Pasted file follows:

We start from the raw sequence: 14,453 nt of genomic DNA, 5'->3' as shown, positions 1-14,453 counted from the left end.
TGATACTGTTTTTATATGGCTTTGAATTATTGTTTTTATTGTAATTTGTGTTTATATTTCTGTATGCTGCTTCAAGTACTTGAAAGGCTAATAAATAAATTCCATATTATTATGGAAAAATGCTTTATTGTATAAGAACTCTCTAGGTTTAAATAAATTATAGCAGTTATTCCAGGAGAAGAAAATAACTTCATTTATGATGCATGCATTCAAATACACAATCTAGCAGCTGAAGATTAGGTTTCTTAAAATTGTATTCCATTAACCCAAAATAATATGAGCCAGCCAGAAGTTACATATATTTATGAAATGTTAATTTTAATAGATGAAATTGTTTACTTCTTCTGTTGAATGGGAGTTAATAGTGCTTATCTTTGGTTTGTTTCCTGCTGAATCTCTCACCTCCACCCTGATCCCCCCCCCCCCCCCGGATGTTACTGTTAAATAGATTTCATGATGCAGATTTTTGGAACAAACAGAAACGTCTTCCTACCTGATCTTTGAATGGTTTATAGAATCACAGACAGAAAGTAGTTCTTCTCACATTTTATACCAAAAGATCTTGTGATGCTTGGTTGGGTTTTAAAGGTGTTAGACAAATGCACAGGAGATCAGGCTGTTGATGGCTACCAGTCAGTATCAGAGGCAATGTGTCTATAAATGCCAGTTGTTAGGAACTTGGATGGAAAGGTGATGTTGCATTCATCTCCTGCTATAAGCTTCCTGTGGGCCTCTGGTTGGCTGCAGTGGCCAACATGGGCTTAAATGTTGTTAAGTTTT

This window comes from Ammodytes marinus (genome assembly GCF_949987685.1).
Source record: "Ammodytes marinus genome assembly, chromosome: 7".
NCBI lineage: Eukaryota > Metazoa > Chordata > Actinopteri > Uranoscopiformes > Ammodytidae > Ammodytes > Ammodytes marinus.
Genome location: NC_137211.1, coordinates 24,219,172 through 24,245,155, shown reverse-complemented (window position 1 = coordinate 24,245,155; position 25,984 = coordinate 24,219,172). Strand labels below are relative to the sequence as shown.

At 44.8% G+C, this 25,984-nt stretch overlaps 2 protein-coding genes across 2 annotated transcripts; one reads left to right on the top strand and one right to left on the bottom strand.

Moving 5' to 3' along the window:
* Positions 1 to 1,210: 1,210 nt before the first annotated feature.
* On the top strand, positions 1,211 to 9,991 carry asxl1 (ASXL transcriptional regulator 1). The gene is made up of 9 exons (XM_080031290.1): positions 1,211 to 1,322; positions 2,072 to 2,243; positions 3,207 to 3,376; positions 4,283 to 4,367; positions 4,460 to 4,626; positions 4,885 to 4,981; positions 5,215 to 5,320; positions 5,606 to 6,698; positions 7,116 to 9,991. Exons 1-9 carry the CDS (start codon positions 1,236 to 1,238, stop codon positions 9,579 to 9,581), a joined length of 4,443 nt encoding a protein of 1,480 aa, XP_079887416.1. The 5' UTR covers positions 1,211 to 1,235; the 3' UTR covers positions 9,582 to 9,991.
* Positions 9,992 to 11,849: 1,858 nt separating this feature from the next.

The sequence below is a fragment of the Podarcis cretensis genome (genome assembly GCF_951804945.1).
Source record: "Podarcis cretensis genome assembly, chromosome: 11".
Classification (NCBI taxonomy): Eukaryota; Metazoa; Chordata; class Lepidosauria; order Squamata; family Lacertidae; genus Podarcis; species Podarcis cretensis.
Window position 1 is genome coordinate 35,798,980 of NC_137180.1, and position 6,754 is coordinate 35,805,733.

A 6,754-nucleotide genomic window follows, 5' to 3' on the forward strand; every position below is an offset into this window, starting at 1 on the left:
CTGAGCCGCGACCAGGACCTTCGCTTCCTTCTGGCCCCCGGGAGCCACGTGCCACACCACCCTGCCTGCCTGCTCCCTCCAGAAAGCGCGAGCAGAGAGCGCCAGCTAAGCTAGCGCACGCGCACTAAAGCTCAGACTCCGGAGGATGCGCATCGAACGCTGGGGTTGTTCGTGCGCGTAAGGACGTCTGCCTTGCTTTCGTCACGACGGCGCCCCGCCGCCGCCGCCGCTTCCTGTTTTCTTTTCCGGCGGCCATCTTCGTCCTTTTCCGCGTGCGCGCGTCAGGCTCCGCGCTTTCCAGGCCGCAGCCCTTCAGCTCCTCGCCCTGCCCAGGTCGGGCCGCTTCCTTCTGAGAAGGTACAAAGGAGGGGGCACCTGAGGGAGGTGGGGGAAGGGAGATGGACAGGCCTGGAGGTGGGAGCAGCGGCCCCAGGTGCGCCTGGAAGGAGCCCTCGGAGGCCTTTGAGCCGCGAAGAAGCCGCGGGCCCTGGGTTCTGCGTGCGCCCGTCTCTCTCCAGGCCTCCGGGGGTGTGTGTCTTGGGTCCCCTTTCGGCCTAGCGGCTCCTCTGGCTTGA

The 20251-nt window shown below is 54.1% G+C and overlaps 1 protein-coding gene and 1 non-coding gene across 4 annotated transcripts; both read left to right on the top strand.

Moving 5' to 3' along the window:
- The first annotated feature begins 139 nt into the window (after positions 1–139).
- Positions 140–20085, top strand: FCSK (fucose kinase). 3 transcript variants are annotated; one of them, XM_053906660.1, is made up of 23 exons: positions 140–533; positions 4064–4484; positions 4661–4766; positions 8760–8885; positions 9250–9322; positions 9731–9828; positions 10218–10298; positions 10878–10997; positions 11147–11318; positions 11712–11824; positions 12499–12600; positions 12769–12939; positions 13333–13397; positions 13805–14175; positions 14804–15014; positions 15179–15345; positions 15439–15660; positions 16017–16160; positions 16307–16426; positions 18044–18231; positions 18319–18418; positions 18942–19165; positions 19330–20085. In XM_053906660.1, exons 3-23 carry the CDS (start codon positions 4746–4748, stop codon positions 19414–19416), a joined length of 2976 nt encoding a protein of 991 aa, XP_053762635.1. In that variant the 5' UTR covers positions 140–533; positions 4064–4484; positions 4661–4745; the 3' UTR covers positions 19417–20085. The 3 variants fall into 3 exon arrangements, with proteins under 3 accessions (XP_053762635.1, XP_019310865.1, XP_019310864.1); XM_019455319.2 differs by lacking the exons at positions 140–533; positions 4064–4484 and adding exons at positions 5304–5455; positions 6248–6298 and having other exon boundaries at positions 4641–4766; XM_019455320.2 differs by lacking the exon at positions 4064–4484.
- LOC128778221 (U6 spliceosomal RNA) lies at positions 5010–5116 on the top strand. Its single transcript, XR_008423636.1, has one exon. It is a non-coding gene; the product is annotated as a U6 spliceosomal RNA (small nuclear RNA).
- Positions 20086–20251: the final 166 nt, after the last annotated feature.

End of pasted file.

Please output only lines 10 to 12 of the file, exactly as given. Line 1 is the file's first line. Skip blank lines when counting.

* On the top strand, positions 1,211 to 9,991 carry asxl1 (ASXL transcriptional regulator 1). The gene is made up of 9 exons (XM_080031290.1): positions 1,211 to 1,322; positions 2,072 to 2,243; positions 3,207 to 3,376; positions 4,283 to 4,367; positions 4,460 to 4,626; positions 4,885 to 4,981; positions 5,215 to 5,320; positions 5,606 to 6,698; positions 7,116 to 9,991. Exons 1-9 carry the CDS (start codon positions 1,236 to 1,238, stop codon positions 9,579 to 9,581), a joined length of 4,443 nt encoding a protein of 1,480 aa, XP_079887416.1. The 5' UTR covers positions 1,211 to 1,235; the 3' UTR covers positions 9,582 to 9,991.
* Positions 9,992 to 11,849: 1,858 nt separating this feature from the next.

The sequence below is a fragment of the Podarcis cretensis genome (genome assembly GCF_951804945.1).